Savings from worker buyouts should be used for demolition
It may seem that Youngstown Mayor Charles Sammarone has a one-track mind on the issue of housing demolition, but just take a drive through the city’s blight-ridden neighborhoods and you’ll understand why.
Indeed, Sammarone’s view was reinforced not long ago when an out-of-town journalist who toured Youngstown voiced surprise that a small city would have so many dilapidated structures.
In the mayor’s view, it’s a vicious circle: As neighborhoods are overtaken by blight, people living in better-kept homes move out. Those vacant homes aren’t easily sold or rented, and over time, left unattended, they become an eyesore. That exacerbates the neighborhood problem.
“It’s like a cancer,” the mayor says.
Sammarone has launched an aggressive demolition campaign designed to stop the cancer from spreading to more stable areas of the city.
There are so many homes that need to be torn down that even the financial windfall the city is receiving from the state won’t be enough.
The mayor has set a target of 500 vacant, uninhabitable structures paid for with $1 million from the Ohio Attorney General’s Office and another $1 million committed from the city’s general fund.
But he would like to tear down a total of 1,000 structures by the time his term in office is up at the end of 2013.
Where will that money come from? The $2 million in savings the city will realize next year from the early retirement of 52 employees. The savings could grow to more than $3 million in subsequent years — if the jobs that are vacated remain unfilled.
“We’re not going to hire anybody to replace those retiring unless those positions are definitely needed,” Sammarone says. “If management positions are needed, we’ll start the salaries at 20 percent less” — than what those who retired were making.
In a city with a shrinking population, stagnant tax base and a growing number of residents on fixed incomes, government in its current form cannot be sustained. More than 80 percent of the operating budget goes for salaries and benefits.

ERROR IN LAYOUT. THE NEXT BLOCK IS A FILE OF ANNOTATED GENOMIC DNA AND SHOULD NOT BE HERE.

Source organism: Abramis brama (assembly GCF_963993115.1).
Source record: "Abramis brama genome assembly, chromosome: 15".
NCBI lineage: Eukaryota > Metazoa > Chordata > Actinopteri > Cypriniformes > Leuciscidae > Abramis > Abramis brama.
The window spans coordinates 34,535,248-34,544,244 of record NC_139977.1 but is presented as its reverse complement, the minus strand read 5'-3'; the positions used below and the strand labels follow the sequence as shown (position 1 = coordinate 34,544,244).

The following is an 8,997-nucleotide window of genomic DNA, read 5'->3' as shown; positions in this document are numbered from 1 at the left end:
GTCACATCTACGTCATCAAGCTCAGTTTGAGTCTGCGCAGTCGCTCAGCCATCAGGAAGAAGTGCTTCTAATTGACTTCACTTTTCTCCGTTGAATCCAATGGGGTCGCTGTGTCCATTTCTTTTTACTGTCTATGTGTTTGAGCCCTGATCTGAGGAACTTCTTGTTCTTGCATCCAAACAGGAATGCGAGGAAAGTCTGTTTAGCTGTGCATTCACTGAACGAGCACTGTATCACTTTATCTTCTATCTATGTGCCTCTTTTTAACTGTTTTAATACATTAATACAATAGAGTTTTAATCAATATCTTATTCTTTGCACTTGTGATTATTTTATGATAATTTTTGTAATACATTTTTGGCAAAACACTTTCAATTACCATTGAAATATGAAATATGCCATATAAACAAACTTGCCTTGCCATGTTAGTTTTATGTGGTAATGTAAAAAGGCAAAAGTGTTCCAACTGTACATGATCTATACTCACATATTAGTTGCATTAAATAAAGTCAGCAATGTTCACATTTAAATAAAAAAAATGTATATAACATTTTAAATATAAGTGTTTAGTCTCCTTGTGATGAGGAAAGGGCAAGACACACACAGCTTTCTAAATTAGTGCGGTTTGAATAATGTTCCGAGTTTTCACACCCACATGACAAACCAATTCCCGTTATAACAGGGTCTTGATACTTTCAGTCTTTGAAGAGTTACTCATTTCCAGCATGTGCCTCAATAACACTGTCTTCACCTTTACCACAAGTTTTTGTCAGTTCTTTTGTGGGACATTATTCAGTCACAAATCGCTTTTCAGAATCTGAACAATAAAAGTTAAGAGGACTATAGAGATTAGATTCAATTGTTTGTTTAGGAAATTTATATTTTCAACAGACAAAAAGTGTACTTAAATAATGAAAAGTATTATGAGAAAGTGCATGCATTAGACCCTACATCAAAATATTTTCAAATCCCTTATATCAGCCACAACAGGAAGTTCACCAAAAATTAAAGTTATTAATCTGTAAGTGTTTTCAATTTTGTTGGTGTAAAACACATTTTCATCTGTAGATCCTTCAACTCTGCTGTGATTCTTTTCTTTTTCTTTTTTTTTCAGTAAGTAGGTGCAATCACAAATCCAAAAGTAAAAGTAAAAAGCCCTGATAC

The mayor’s decision not to fill vacancies — or to find a cheaper way of doing business — is deserving of private-sector taxpayer support.
Right-sizing of Youngstown is long overdue.
Attacking slum and blight is a priority; giving jobs to relatives or friends of politicians is not.
Once an individual is put on the public payroll, it’s just about impossible to get him or her off it.
Residents in the blight-ridden neighborhoods — crime is either a cause or effect of the deterioration — have been fighting a losing battle for years.
Given that there are between 2,000 and 4,500 dilapidated residential structures in Youngstown that need to be torn down, any savings from a reduction in the number of employees or an increase in revenue should be dedicated to this important endeavor.
But a costly impediment to the city’s demolition campaign is the U.S. Environmental Protection Agency’s requirement for the proper removal of asbestos before a structure can be torn down.
It’s an expensive proposition. For instance, Sammarone hired CT Consultants of Youngstown to oversee asbestos testing and construction inspection, and Environmental Protection Systems of Girard to remove asbestos from 300 to 350 vacant residential homes.
CT Consultants will be paid $1,059 per structure, while Environmental Protection will receive at least $550,000.
The mayor, like his predecessor, Jay Williams, who is now working in the White House, thinks the federal regulations are unnecessary and a waste of time and money. Williams had the same opinion.
The EPA should reexamine the asbestos regulations — and former Mayor Williams needs to intercede on Youngstown’s behalf.